The music is secular and spiritual at the same time, taking the time-honored process of applying jazz idioms to “church music” and flipping it 180 degrees. “Landmarks” started with Thomas’ solo “testimony” while Blade worked with brushes underneath him, and was followed by Walden widening the bottom on bass clarinet while Butler worked the high end on soprano. In the case of the old chestnut “Shenandoah,” it was all church, all the time, with Walden and Butler adding light and color to the hushed meditation Cowherd weaved on pump organ. “Peace be with you” was the underlying message, and “glorious” doesn’t even begin to cover both the piece and the feeling it engendered.
Whether he was keeping the foundation simple and ethereal on “Stoner” or nailing his part of a three-way counter on “Farewell,” Blade was having the best time, a massive grin on his face as he launched a stuttering figure here, dropped a bomb there, and generally pushed his quintet to whatever the next level might be. This music has a transformational effect, and Blade is right in its nerve center, which must be a heady experience indeed. That there’s new music coming from this band is welcome news, because another eight-year waiting period is simply unacceptable. But even if it wasn’t – and if all we got was the soul-cleansing sounds Blade and the Fellowship Band had made before – that still would have been enough to make me walk out of Zankel with smile on my face and a better outlook on my outlook… and even if that was only temporary, it was both welcome and enough.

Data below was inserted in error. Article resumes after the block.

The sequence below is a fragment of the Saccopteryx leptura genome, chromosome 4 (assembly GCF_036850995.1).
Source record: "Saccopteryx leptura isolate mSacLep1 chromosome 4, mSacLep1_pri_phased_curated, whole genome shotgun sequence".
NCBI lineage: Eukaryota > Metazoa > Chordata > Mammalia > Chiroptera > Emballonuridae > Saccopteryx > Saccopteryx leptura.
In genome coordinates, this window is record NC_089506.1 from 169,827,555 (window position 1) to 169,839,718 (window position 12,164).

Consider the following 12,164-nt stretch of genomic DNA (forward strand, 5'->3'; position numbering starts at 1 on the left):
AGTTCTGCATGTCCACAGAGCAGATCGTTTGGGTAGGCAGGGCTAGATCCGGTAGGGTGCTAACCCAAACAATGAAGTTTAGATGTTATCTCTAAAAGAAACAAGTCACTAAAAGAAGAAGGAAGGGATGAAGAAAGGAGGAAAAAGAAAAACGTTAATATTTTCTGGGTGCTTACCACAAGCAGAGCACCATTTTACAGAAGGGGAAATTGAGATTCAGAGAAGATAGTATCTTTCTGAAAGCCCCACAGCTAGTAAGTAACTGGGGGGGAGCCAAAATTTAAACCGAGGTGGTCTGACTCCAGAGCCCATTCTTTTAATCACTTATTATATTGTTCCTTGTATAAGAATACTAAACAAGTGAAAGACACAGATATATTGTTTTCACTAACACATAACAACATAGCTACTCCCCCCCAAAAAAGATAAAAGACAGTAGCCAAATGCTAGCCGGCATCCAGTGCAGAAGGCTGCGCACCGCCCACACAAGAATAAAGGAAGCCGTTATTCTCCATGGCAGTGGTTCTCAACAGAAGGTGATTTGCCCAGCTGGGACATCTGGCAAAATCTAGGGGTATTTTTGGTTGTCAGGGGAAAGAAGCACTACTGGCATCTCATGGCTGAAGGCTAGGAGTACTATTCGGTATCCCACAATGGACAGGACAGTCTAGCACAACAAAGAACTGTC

Rudy Lu’s photographs at Albany Jazz
Excerpt from Michael Hochanadel’s review at The Daily Gazette: “Most tunes started and returned to deliberate tempos, often launched by Jon Cowherd’s lyrical piano — though he played a mini-organ to introduce ‘Shenendoah’ in a hymn-like reading that recalled the fact that Blade’s father is a preacher and that he himself first heard music in church. ‘Shenendoah’ wasn’t the only tune with a church-y dignity and heft. Their opener, ‘Stoner Hill,’ could have been funeral music for a goddess, a short, serene warm-up with no solos and reedmen Myron Walden and Melvin Butler playing in harmony, cozy and warm. ‘Season of Changes’ changed up the solemnity of ‘Stoner Hill,’ as if to trace the life of that goddess in vivid emotional detail. This grew wings, soaring into a rambunctious fugue, sprouting solos that went fairly far outside, Walden running rapid scales on alto as Butler hewed closer to the head. The new ‘Landmarks’ featured Walden’s bass clarinet, with Butler’s soprano sax harmonizing sweetly. The horns blended beautifully in the recap and after-the-wave coda. ‘Shenendoah’ had a different blend, bass clarinet and tenor, and Blade didn’t play at all, just basking in its melody.”